Northamptonshire Police issue warning following fresh spate of courier fraud incidents
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Officers at Northamptonshire Police are again encouraging members of the public to make their elderly relatives aware of courier fraud following fresh reports in the county.
Courier fraud involves fraudsters telephoning a potential victim, claiming to be from their bank, the police, or another law enforcement authority, and tricking them into revealing their PIN number, bank card and personal details.
Since the beginning of May, there have been at least seven reports of courier fraud across the county, in which fraudsters pretending to be police officers have called elderly residents.
In all incidents, the vulnerable victim has been informed they need to withdraw a large sum of money to enable the police force to investigate an alleged corruption within their bank or building society.
They are then told to get a taxi to their bank or building society and the fraudsters will even suggest a plausible reason for why they are withdrawing such a large amount of money, if the victim is challenged.
Once the money has been withdrawn, the fraudsters will sometimes arrive at the house and take the money, promising to reimburse them once their ‘investigation’ has been completed.
Detective Inspector Tania Ash of Northamptonshire Police’s Economic Crime Unit said: “The criminals carrying out these scams are exceptionally clever and know how to manipulate their victims by making them feel panicked and rushed into actions they will later regret.
“We would urge everyone who is involved in a caring or supportive role for an elderly loved one to start conversations about the tactics used and warning signs to look out for.
“Just having that conversation, especially if their loved one is not particularly tech savvy, could be the difference on whether someone becomes a victim of this trust-eroding crime.
“Under no circumstances would the police or banks ask you to withdraw money from your account, or transfer funds into another account for fraud reasons, nor would they ever ask you to become part of an undercover investigation
“Our advice is that if you receive any call where you are asked to provide personal or financial information, is to take a few moments to reflect on the situation and stay calm. Never assume a phone call is genuine, even if the caller knows basic details about you, such as your name and address.
“You should also know that criminals can make any telephone number appear on your phone handset, so even if the number shown seems authentic, never trust this.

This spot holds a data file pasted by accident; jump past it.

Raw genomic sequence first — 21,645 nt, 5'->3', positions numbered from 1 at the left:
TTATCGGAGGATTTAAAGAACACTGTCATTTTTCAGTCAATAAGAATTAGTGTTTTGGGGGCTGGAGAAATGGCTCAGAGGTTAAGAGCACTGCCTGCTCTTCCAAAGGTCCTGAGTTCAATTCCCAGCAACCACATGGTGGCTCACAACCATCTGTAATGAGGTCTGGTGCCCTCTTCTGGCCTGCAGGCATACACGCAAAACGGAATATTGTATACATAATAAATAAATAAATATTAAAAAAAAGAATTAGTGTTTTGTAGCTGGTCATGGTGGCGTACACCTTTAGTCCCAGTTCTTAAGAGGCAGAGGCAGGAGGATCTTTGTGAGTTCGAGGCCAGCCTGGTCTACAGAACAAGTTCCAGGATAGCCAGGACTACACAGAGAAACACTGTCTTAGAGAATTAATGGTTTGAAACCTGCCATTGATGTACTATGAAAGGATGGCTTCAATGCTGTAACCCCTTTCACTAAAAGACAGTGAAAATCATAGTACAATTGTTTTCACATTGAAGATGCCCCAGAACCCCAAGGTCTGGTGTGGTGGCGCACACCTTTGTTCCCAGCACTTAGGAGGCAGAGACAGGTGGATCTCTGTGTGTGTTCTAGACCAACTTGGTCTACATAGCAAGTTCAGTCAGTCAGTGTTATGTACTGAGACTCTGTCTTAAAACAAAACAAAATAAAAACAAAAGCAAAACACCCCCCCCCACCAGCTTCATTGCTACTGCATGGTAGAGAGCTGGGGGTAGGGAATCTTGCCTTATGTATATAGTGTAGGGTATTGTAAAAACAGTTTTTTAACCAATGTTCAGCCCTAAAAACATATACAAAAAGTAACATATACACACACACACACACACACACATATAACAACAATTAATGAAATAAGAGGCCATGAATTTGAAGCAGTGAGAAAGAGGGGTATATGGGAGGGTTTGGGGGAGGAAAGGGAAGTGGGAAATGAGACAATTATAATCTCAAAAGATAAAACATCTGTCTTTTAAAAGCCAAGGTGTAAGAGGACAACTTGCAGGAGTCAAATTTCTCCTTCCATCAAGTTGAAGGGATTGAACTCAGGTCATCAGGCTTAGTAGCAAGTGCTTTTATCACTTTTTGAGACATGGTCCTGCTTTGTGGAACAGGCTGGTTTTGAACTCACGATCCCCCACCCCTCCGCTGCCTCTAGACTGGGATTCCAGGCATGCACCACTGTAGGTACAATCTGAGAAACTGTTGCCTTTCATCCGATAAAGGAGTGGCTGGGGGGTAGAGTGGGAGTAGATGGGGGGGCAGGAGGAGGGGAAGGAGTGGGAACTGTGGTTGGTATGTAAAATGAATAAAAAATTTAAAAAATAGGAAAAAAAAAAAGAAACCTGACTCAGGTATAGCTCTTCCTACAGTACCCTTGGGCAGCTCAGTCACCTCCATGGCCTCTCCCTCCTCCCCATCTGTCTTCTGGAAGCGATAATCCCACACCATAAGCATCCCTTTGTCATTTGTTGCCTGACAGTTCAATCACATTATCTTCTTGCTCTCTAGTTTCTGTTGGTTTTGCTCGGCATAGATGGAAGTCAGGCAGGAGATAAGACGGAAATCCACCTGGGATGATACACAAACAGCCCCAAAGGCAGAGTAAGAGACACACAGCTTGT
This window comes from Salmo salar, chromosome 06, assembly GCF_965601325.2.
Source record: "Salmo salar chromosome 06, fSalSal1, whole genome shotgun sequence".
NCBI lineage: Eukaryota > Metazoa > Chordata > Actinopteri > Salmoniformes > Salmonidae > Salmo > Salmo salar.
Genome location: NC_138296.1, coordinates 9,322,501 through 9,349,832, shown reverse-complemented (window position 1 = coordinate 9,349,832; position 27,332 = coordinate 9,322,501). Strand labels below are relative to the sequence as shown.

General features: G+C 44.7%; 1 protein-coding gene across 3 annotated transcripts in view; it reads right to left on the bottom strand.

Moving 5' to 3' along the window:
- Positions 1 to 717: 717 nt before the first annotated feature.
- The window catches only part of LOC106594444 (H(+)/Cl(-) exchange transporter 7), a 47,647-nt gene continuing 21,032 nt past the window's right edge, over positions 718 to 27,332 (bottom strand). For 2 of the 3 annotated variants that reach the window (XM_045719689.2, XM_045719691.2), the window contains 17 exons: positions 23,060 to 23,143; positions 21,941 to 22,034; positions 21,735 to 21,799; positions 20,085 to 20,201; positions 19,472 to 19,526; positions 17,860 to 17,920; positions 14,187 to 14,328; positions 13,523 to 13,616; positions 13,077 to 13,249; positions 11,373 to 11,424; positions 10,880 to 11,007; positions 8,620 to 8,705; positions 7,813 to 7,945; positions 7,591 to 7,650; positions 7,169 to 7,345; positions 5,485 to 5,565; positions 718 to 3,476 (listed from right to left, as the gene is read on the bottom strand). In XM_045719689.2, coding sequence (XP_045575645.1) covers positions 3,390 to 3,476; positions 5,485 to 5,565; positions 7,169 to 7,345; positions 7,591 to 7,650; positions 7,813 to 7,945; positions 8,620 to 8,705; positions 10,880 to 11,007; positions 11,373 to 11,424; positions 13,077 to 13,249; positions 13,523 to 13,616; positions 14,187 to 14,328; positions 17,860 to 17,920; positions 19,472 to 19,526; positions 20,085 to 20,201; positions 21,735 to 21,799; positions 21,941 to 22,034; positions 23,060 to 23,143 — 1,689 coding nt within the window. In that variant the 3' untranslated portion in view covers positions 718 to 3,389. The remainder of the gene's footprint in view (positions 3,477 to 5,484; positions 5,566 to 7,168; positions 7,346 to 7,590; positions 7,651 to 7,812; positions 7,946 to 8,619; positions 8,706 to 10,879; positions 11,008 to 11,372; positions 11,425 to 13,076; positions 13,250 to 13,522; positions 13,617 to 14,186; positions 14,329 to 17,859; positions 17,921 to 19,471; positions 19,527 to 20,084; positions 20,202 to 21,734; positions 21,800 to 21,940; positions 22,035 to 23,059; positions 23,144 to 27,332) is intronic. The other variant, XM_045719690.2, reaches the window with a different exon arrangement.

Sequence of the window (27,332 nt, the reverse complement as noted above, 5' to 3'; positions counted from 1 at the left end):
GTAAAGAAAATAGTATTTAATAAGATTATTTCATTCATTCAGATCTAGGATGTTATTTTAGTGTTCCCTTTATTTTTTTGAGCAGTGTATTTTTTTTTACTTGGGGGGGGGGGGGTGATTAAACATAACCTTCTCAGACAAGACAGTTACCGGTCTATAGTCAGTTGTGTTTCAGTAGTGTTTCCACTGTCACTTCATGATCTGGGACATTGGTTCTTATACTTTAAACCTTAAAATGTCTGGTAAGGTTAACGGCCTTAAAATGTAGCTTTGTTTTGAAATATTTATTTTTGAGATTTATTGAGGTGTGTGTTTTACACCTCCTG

“If you receive a phone call of this type, have the confidence to end it. A genuine organisation will never mind you taking the time to think things over or to contact them back on a number you have verified, for example from your bank statement or payment card.
“If the caller is claiming to be a police officer, the relevant force can be contacted on 101 and will be able to verify if a caller is a genuine officer or member of staff.”
Signs of courier fraud are:
• Courier fraud usually starts with an unsolicited telephone call to the victim
• Typically, the suspect will pose as a bank official, police officer or a computer or utility engineer
• Courier fraudsters will usually request the victim purchases high value items such as Rolex watches and gold bullion, withdraws cash or provides a bank card for collection from a courier
• Fraudsters will instruct victims not to tell any family or friends about what they are doing
• When carrying out courier fraud, criminals will request the victim hangs up the phone to ring their bank for confirmation while keeping the line open. The suspect then purports to be bank official and provides false confirmation
• Fraudsters will also plan for a courier to meet the victim to collect the item they have purchased.
If you think you have been a victim of fraud you should report it to Action Fraud, the UK’s national fraud reporting centre by calling 0300 123 20 40 or online by visiting www.actionfraud.police.uk.
It’s also important to report all fraud-related incidents to Action Fraud to help build a national picture and help prevent others falling victim to scams.